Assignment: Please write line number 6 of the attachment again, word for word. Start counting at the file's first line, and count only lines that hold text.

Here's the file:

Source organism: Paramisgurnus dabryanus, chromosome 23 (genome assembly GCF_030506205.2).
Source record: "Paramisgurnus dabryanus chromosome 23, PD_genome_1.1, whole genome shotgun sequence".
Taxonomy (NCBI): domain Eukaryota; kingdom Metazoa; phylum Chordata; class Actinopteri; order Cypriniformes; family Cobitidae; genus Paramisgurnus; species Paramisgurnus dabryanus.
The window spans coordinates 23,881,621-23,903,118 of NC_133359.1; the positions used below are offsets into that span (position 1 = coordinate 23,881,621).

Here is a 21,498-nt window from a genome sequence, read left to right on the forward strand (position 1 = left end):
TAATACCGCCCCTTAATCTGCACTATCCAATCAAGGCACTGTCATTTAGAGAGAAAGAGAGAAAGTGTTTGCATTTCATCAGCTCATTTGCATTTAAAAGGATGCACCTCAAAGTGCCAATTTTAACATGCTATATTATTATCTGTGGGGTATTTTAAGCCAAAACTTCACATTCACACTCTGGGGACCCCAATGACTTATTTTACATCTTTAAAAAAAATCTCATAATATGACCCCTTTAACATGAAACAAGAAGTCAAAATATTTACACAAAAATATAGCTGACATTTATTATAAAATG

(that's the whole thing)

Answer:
TAATACCGCCCCTTAATCTGCACTATCCAATCAAGGCACTGTCATTTAGAGAGAAAGAGAGAAAGTGTTTGCATTTCATCAGCTCATTTGCATTTAAAAGGATGCACCTCAAAGTGCCAATTTTAACATGCTATATTATTATCTGTGGGGTATTTTAAGCCAAAACTTCACATTCACACTCTGGGGACCCCAATGACTTATTTTACATCTTTAAAAAAAATCTCATAATATGACCCCTTTAACATGAAACAAGAAGTCAAAATATTTACACAAAAATATAGCTGACATTTATTATAAAATG